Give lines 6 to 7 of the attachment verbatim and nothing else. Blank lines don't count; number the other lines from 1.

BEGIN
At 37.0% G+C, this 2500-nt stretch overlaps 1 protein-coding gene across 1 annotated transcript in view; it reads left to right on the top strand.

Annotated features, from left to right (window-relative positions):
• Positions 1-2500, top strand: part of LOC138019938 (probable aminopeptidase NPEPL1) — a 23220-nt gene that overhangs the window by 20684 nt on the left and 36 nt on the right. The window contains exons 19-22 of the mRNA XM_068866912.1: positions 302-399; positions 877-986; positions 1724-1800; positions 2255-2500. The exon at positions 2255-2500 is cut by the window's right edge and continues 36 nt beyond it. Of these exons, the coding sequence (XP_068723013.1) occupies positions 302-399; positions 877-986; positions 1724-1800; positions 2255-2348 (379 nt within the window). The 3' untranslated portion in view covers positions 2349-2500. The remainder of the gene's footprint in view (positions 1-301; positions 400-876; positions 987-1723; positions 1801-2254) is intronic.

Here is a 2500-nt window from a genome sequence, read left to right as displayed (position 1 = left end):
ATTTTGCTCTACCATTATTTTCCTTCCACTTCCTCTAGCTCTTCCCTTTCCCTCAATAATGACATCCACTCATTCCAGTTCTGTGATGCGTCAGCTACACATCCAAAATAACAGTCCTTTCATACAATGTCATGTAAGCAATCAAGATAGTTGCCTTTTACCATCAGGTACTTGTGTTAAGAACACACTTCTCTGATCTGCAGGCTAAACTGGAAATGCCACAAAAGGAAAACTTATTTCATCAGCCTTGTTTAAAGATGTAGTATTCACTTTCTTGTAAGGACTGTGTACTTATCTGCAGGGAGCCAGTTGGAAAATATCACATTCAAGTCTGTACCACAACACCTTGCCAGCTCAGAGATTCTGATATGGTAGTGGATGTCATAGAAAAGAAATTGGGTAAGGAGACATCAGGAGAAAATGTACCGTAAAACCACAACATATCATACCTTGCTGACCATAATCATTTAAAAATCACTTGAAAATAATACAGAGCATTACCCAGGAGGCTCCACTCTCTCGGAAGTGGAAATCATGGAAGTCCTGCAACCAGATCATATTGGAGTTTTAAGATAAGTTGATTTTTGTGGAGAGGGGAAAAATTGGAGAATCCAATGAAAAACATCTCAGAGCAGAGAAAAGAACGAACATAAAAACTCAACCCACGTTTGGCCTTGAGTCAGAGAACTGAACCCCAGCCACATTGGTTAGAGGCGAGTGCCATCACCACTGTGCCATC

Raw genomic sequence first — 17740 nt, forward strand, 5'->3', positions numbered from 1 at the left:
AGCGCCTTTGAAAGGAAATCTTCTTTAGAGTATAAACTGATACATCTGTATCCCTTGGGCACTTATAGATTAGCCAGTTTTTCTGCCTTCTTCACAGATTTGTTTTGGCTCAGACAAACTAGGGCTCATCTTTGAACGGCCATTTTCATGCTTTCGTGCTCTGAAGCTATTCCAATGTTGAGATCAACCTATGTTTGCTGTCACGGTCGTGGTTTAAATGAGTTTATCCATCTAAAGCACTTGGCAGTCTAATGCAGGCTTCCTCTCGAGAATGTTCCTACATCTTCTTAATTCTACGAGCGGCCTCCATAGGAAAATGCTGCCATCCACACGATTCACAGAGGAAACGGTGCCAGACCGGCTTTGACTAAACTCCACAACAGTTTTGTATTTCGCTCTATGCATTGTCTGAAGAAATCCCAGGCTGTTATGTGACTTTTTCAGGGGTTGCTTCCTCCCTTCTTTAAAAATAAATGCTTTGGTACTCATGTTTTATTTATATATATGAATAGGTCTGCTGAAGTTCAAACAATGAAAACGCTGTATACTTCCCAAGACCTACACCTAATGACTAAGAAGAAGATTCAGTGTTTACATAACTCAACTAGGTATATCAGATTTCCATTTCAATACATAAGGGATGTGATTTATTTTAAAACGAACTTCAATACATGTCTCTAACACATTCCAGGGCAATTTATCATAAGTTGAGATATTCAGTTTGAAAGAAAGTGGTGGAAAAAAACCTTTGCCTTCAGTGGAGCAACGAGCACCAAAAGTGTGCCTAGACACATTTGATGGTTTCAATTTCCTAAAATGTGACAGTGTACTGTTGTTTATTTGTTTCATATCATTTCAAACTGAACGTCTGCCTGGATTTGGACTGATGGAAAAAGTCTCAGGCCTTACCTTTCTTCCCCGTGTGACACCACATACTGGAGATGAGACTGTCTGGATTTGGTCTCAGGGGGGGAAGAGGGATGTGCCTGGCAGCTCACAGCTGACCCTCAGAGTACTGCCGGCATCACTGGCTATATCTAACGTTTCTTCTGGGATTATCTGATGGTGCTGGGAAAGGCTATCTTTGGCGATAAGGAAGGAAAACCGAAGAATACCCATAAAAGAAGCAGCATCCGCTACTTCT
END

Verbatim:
Raw genomic sequence first — 17740 nt, forward strand, 5'->3', positions numbered from 1 at the left:
AGCGCCTTTGAAAGGAAATCTTCTTTAGAGTATAAACTGATACATCTGTATCCCTTGGGCACTTATAGATTAGCCAGTTTTTCTGCCTTCTTCACAGATTTGTTTTGGCTCAGACAAACTAGGGCTCATCTTTGAACGGCCATTTTCATGCTTTCGTGCTCTGAAGCTATTCCAATGTTGAGATCAACCTATGTTTGCTGTCACGGTCGTGGTTTAAATGAGTTTATCCATCTAAAGCACTTGGCAGTCTAATGCAGGCTTCCTCTCGAGAATGTTCCTACATCTTCTTAATTCTACGAGCGGCCTCCATAGGAAAATGCTGCCATCCACACGATTCACAGAGGAAACGGTGCCAGACCGGCTTTGACTAAACTCCACAACAGTTTTGTATTTCGCTCTATGCATTGTCTGAAGAAATCCCAGGCTGTTATGTGACTTTTTCAGGGGTTGCTTCCTCCCTTCTTTAAAAATAAATGCTTTGGTACTCATGTTTTATTTATATATATGAATAGGTCTGCTGAAGTTCAAACAATGAAAACGCTGTATACTTCCCAAGACCTACACCTAATGACTAAGAAGAAGATTCAGTGTTTACATAACTCAACTAGGTATATCAGATTTCCATTTCAATACATAAGGGATGTGATTTATTTTAAAACGAACTTCAATACATGTCTCTAACACATTCCAGGGCAATTTATCATAAGTTGAGATATTCAGTTTGAAAGAAAGTGGTGGAAAAAAACCTTTGCCTTCAGTGGAGCAACGAGCACCAAAAGTGTGCCTAGACACATTTGATGGTTTCAATTTCCTAAAATGTGACAGTGTACTGTTGTTTATTTGTTTCATATCATTTCAAACTGAACGTCTGCCTGGATTTGGACTGATGGAAAAAGTCTCAGGCCTTACCTTTCTTCCCCGTGTGACACCACATACTGGAGATGAGACTGTCTGGATTTGGTCTCAGGGGGGGAAGAGGGATGTGCCTGGCAGCTCACAGCTGACCCTCAGAGTACTGCCGGCATCACTGGCTATATCTAACGTTTCTTCTGGGATTATCTGATGGTGCTGGGAAAGGCTATCTTTGGCGATAAGGAAGGAAAACCGAAGAATACCCATAAAAGAAGCAGCATCCGCTACTTCT